In the wake of President Barack Obama’s rousing victory among women in November many Democratic activists and women’s groups want to guarantee that the party has a strong female presidential candidate next time around.
Exit polls showed Obama captured the women’s vote 55 to 44 percent.
“It’s critical that we have a woman on the ticket in some form or fashion,” Neera Tanden, who heads the liberal Center for American Progress, told Politico
. “Given that the Republican Party has produced a woman VP candidate, I think it’s important that we ensure that the Democratic Party continues to lead.”
Tanden and many others hope that female candidate will be Secretary of State Hillary Clinton. She has soared in public popularity, scoring approval ratings above 65 percent. A recent ABC News/Washington Post poll found that 57 percent of Americans would support Clinton for president in 2016, compared to 37 who wouldn’t.
Clinton has said she has no interest in running, but many believe she’s open to the idea.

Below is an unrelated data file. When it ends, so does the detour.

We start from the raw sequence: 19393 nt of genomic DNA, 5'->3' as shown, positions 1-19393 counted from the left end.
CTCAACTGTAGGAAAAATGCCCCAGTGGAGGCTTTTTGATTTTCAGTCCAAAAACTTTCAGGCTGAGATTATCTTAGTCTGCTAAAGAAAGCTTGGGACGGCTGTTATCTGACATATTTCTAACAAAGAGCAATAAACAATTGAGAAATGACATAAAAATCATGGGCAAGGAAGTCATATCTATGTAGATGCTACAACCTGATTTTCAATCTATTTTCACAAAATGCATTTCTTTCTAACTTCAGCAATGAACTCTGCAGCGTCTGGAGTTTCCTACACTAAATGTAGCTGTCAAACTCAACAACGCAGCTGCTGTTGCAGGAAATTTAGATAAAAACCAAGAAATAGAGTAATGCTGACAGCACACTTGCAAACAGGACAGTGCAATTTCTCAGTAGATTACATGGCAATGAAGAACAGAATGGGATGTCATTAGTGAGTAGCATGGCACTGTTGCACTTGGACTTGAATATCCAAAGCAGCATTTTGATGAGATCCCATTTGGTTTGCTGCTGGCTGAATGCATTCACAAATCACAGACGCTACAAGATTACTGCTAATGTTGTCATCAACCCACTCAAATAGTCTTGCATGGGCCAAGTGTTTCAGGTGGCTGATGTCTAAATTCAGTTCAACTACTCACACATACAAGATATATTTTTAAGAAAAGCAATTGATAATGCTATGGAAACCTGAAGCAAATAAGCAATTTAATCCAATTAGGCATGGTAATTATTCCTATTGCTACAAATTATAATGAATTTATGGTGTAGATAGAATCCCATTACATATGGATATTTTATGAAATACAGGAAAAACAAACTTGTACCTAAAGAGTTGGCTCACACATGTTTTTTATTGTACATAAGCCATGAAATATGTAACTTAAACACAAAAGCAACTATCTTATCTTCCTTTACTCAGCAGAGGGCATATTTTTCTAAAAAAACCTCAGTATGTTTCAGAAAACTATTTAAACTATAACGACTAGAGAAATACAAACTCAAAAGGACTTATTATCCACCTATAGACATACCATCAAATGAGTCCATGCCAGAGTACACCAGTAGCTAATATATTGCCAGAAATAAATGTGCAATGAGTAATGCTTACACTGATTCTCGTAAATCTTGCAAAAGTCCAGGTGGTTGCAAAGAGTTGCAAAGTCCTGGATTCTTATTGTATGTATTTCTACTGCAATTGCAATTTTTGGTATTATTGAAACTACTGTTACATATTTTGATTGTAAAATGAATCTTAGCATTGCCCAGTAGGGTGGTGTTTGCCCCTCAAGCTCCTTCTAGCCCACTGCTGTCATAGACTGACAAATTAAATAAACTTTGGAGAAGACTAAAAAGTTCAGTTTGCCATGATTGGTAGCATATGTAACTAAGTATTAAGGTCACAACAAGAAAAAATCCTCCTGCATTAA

Other Democratic women who are seen as possibilities include Sens. Amy Klobuchar of Minnesota and Kirsten Gillibrand of New York. Many liberals tout rookie Massachusetts Sen. Elizabeth Warren, but she has strongly ruled out a bid given her lack of experience.
Democrats also talk about their female attorneys general in California, Pennsylvania, Nevada, and Illinois, in addition to Rhode Island Treasurer Gina Raimondo, Politico reports.
Among Republicans, the potential female candidates include Govs. Susana Martinez of New Mexico, Nikki Haley of South Carolina, and Sen. Kelley Ayotte of New Hampshire.
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